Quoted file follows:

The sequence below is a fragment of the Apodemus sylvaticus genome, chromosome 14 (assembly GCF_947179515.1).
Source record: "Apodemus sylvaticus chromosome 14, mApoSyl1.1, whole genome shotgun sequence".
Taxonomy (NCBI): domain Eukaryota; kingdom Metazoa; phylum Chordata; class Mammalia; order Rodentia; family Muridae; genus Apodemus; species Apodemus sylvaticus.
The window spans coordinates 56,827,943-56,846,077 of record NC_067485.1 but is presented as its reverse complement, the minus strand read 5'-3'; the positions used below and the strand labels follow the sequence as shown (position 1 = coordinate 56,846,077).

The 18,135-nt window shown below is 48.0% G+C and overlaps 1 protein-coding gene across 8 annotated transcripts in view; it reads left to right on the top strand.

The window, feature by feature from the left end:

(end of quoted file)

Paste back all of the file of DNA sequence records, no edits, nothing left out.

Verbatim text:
The sequence below is a fragment of the Apodemus sylvaticus genome, chromosome 14 (assembly GCF_947179515.1).
Source record: "Apodemus sylvaticus chromosome 14, mApoSyl1.1, whole genome shotgun sequence".
Taxonomy (NCBI): domain Eukaryota; kingdom Metazoa; phylum Chordata; class Mammalia; order Rodentia; family Muridae; genus Apodemus; species Apodemus sylvaticus.
The window spans coordinates 56,827,943-56,846,077 of record NC_067485.1 but is presented as its reverse complement, the minus strand read 5'-3'; the positions used below and the strand labels follow the sequence as shown (position 1 = coordinate 56,846,077).

The 18,135-nt window shown below is 48.0% G+C and overlaps 1 protein-coding gene across 8 annotated transcripts in view; it reads left to right on the top strand.

The window, feature by feature from the left end: